New Cluttons report says Dubai real estate is second only to London for HNWI investment
Dubai is the second most attractive real estate investment market in the world for high net-worth individuals (HNWI), a new report has said.
Wealthy investors only choose London ahead of Dubai, according to Cluttons in its International Private Capital Survey 2013/14.
The survey of seeks to draw out the appetite for international real estate investment and unpick the underlying drivers behind the intentions as an indicator of future trends in capital allocation.
The findings showed that Dubai has risen to second place behind London as the go-to real estate investment destination for HNWI according to the results of a survey of 461 HNWI from around the world.
Cluttons said: "Last year's results suggested that global HNWI would seek out investment locations closer to home markets as the world economy began its journey back towards a meaningful recovery. Cluttons has seen this come through in the results of this year's survey, with Dubai in particular rising sharply in the minds of the region's HNWI.
According to the results, those from the Middle East now prefer Dubai to London, with Cluttons' offices in Manama and Muscat reporting capital value growth, the emirate's perceived status as a safe haven and relatively high yielding residential property as the top three pull factors influencing HNWI.
Among Dubai's top three factors drawing the attention of HNWI, the lifestyle on offer in Dubai through the ownership of a second home and the security offered through real estate investments in the Gulf city rank behind the emirate's lure as a place to expand investment portfolios, the survey said.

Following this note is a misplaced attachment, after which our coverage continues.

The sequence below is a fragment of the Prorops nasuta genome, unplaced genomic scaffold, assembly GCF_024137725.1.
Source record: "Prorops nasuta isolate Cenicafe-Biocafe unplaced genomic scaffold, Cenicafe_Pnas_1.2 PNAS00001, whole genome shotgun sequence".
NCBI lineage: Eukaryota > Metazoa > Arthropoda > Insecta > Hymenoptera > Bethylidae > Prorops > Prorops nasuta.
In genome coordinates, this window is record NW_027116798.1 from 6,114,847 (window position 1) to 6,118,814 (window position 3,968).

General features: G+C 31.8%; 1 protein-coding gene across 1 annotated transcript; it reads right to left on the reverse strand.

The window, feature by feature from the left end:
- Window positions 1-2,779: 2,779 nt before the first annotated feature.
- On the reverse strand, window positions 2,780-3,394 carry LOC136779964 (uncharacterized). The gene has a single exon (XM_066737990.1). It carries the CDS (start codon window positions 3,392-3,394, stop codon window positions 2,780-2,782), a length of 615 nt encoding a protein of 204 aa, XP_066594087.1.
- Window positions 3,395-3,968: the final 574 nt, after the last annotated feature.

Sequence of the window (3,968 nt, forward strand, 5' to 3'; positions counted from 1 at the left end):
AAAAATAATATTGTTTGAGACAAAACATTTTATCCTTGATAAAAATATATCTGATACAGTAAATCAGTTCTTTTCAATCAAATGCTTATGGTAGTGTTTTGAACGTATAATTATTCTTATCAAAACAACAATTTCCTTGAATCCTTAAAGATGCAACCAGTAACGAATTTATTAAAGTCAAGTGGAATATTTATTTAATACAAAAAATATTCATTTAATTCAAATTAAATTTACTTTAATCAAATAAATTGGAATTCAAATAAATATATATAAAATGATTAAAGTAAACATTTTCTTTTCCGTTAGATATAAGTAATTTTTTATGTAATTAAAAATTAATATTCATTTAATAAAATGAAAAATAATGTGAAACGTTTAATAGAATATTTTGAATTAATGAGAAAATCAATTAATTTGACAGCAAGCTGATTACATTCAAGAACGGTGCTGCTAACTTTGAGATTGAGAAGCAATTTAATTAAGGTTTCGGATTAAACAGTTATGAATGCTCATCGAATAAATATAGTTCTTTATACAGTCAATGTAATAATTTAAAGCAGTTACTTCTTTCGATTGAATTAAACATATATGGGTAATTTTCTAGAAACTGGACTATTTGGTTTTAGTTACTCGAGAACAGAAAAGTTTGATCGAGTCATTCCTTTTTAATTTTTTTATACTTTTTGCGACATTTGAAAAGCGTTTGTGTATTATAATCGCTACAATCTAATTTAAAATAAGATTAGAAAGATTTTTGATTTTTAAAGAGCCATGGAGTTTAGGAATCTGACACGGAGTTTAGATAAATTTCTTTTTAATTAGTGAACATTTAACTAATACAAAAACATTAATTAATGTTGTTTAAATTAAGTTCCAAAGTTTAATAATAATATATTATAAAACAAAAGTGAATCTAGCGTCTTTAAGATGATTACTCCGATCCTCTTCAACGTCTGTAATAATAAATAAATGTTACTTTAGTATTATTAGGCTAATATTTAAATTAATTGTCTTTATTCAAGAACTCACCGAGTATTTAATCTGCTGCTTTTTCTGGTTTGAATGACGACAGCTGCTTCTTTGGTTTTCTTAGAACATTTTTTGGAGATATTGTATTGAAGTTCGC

Steven Morgan, head of Cluttons Middle East, said: "It was unsurprising to see Dubai re-emerge as the region's top investment pick given the current economic resurgence. However we expect the IMF estimate to be bettered, particularly as Dubai's real estate sector continues to recover, adding further momentum to overall growth."
Average residential prices in Dubai have risen by about 30 percent in the past year, aided in part by cheaper debt financing and those looking to avoid escalating rents.
"Furthermore, increased regulations and clear efforts being made by the government to regulate the market signal the desire to ensure that we do not hastily enter another unsustainable growth cycle," said Morgan.
"Average residential values are still trading nearly a third below the peak of the market, so we welcome the introduction of measures at this stage to help keep growth in check," he added.